in defense of the store-bought pie
i come from a long line of cheaters.
it’s true. long ago i learned that a snowfall of sugar atop a freezer-case pie, makes it a cinch to pretend that you just hoisted the dome of flour and lard straight off the so-called pastry board. cinnamon on jar applesauce approximates authenticity. hard-cooked eggs sliced, pin-wheeled around the deli potato salad–ditto.
parsley and paprika, perhaps, a cheater’s best friend.
i believe it was my grandmama who first taught me the art. a fine catholic woman, a woman who said her rosary, pinned the veil to her head before walking to church, she thought nothing of cranking open a half dozen cans of reese’s potato salad, dumping into a bowl the size of a sink, then getting to work.
hard-cooked eggs; check. parsley she tucked in little bouquets, or sprinkled like so much mown grass. paprika, somehow, signed off the deal, sealed the lid on the notion that from peeling to boiling to slicing and mixing, not a soul knew the shortcut that lurked in the pantry.
my mama picked up the curriculum with mrs. smith’s hot apple pie. she taught me the sneak peek over the shoulder, make sure no one’s looking, then lunge for the sugar bowl. dip spoon and tap in soft little drifts that disguise the factory origins.
and so, living up to my dishonest roots, i carried on yesterday noon in a way that would make them both proud. i was bushed and exhausted, for starters. but seeing as i’d left them all in a lurch over the weekend, had jetted off to the desert, left them to fend for themselves at a.) a pancake house for friday night dinner, b.) a chicken shack for saturday dinner, and lord knows what in between, it seemed we needed what the commercials of old called a good square meal (where the geometry comes in purely escapes me).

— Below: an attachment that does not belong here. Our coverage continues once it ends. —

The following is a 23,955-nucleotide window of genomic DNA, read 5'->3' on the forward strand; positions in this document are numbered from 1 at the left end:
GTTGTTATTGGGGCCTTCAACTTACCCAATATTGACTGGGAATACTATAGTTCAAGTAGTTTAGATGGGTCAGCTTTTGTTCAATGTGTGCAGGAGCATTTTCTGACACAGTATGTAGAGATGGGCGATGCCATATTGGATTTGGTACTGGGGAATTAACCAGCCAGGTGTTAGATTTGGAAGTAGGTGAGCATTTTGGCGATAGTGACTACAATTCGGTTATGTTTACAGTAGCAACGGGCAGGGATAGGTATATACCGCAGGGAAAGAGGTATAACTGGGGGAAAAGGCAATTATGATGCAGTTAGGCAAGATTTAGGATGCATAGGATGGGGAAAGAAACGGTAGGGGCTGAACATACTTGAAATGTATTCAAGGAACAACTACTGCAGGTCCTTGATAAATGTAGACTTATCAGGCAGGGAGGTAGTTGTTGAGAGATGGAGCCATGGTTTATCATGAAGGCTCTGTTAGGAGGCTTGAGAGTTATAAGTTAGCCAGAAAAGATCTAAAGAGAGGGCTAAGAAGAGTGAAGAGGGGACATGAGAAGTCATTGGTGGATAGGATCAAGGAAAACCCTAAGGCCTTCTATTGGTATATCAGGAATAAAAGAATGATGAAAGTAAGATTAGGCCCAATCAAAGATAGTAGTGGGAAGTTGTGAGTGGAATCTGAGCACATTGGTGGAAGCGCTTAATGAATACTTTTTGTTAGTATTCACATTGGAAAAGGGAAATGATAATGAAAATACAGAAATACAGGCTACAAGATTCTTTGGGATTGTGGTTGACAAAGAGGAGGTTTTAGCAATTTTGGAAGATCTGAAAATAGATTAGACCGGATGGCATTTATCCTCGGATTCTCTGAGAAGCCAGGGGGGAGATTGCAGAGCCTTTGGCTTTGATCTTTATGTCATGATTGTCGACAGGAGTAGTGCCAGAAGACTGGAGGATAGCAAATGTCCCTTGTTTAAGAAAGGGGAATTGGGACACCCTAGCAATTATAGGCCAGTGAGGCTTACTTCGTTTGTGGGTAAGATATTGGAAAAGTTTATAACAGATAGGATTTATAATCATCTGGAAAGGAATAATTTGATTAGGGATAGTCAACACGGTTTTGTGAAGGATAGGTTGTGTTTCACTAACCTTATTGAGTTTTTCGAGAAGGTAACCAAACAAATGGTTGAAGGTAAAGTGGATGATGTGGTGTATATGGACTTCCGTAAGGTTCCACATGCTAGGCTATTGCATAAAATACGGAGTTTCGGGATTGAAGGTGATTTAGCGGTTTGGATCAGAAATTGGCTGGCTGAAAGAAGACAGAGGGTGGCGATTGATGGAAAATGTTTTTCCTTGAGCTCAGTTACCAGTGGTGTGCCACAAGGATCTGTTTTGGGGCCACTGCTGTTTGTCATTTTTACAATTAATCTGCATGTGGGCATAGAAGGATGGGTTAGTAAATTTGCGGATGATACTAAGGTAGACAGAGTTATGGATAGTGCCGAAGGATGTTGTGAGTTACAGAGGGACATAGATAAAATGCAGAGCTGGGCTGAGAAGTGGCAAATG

poor boys, inhaling all of those triglycerides and trans fatty acids, what they could use was a mama to stoke them with slow-cooked deliciousness.
or at least that was the aspiration.
the reality fell something short.
it was the pie that i spied that got me to cheatin’. there in its plain cardboard box, on the shelf where the cheater pies squat, it couldn’t have feigned any more innocence. all it was was a crust and a heap of squash innards. the squash of the season, of course, la pumpkin. but there was a sheen, and a barely burned crust.
why it looked as if i’d done it myself, let it go just a minute or two too long in the oven. mais, parfait.
not wanting it squished i tucked it under the cart, down where the toilet paper usually goes. i swear it was not that i was trying to hide my bakery debauchery.
once home, i found the sweet scalloped stand that makes every baked thing an occasion. i tucked it off in the corner, feeling so smug that at the end of the dinner, at the end of a very long day, i could saunter over to my pie-staging corner, lift, twirl, and present.
i’d say not a word about its provenance. fact, i found myself suddenly and wholly subscribing to the u.s. army’s don’t-ask-don’t-tell line of thinking.
it was all in pursuit of one simple thing: to wrap the meal and the day in that home-baked sense that there’s a someone who cares enough about you to sift, roll and swear at the bits of the pastry that stick to the counter.
i do think it worked. as a matter of fact, the little one invited a friend to come just for the pie.
turns out i did not have to lie. no one asked, i didn’t tell. all they cared was could i please cut them seconds.
i felt my grandma swellin’ inside my ol’ cheatin’ heart. last night i dreamed it was raining hard-boiled eggs, followed by downfalls of sugar.
do you too cheat in the kitchen? take shortcuts? legitimate sneaks through the alley? cough it up, spill the tricks i should know….